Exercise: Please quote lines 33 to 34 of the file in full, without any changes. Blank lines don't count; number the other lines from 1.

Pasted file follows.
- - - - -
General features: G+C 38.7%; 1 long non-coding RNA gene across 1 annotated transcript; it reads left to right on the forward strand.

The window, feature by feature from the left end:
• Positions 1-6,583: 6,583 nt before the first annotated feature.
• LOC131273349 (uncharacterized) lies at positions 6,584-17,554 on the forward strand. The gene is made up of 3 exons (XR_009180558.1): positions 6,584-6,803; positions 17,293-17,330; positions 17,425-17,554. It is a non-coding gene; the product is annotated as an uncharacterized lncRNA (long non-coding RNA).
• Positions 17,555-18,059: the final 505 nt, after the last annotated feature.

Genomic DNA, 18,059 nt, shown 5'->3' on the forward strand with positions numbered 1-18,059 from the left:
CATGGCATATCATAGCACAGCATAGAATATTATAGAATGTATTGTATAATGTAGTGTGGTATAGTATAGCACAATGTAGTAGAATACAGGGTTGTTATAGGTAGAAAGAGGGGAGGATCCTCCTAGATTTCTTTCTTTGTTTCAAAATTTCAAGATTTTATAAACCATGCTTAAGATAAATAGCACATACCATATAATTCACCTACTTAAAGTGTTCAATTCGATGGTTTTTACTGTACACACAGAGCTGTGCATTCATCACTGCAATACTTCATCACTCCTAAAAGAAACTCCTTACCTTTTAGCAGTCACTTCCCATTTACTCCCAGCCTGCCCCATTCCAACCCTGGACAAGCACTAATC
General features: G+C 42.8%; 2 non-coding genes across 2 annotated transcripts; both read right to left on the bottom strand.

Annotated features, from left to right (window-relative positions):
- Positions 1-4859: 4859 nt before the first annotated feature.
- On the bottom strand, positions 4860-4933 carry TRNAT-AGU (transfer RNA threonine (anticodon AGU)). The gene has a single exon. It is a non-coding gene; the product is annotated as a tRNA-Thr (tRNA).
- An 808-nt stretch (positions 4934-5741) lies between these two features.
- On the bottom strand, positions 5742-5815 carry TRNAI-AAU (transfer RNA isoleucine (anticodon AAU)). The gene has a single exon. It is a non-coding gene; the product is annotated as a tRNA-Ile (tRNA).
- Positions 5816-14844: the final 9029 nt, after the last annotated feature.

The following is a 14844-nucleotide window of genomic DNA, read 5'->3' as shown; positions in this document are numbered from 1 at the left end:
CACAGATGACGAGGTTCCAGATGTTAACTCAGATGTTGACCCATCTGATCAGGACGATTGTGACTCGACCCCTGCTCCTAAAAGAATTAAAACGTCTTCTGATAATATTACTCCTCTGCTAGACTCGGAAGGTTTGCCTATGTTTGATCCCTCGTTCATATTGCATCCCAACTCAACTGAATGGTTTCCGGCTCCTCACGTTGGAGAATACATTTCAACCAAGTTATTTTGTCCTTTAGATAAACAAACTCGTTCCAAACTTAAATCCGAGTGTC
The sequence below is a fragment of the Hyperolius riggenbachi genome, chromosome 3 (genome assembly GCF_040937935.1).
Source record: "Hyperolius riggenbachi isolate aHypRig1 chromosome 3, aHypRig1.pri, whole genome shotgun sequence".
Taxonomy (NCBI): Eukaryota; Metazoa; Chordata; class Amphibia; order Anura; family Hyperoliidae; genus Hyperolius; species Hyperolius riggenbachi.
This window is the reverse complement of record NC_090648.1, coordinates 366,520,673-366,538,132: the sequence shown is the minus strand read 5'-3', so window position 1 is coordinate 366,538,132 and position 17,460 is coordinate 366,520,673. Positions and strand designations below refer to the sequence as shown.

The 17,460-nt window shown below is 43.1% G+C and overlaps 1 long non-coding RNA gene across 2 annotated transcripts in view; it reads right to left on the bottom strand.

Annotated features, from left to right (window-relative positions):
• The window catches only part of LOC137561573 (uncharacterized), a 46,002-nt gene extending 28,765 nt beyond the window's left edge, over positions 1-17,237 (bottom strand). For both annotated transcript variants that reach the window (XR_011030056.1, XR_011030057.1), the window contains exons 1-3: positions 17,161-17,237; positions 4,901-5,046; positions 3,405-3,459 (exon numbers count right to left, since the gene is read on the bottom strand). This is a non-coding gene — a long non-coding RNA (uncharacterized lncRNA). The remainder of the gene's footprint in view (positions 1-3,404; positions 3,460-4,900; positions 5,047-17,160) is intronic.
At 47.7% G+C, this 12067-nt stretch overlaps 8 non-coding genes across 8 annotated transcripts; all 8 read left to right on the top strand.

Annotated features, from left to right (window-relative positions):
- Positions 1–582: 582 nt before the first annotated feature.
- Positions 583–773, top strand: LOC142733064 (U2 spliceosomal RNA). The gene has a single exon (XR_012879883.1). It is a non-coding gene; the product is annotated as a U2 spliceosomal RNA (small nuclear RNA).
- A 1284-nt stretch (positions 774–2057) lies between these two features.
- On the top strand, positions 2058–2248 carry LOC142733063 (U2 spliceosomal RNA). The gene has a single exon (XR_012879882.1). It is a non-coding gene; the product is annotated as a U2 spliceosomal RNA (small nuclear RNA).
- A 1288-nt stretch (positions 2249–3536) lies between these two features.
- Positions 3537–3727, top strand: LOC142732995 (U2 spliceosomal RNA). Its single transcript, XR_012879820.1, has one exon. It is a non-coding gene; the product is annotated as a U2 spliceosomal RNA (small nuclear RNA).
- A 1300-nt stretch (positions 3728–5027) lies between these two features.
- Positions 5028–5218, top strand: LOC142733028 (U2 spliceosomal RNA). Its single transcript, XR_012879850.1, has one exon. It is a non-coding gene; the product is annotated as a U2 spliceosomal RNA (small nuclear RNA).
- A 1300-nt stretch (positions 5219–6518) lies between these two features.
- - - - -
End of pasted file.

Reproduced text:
- Positions 5028–5218, top strand: LOC142733028 (U2 spliceosomal RNA). Its single transcript, XR_012879850.1, has one exon. It is a non-coding gene; the product is annotated as a U2 spliceosomal RNA (small nuclear RNA).
- A 1300-nt stretch (positions 5219–6518) lies between these two features.